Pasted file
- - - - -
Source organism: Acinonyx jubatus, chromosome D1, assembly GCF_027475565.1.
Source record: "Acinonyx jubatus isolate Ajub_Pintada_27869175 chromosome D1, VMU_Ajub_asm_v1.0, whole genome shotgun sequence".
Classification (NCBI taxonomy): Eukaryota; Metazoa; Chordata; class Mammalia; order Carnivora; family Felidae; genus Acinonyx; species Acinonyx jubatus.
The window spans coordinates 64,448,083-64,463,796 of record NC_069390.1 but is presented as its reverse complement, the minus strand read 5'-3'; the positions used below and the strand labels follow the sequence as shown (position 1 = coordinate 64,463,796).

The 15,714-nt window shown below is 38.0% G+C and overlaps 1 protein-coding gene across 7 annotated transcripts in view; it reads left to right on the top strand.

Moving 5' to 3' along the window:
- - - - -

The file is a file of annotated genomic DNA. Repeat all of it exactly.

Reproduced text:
Source organism: Acinonyx jubatus, chromosome D1, assembly GCF_027475565.1.
Source record: "Acinonyx jubatus isolate Ajub_Pintada_27869175 chromosome D1, VMU_Ajub_asm_v1.0, whole genome shotgun sequence".
Classification (NCBI taxonomy): Eukaryota; Metazoa; Chordata; class Mammalia; order Carnivora; family Felidae; genus Acinonyx; species Acinonyx jubatus.
The window spans coordinates 64,448,083-64,463,796 of record NC_069390.1 but is presented as its reverse complement, the minus strand read 5'-3'; the positions used below and the strand labels follow the sequence as shown (position 1 = coordinate 64,463,796).

The 15,714-nt window shown below is 38.0% G+C and overlaps 1 protein-coding gene across 7 annotated transcripts in view; it reads left to right on the top strand.

Moving 5' to 3' along the window: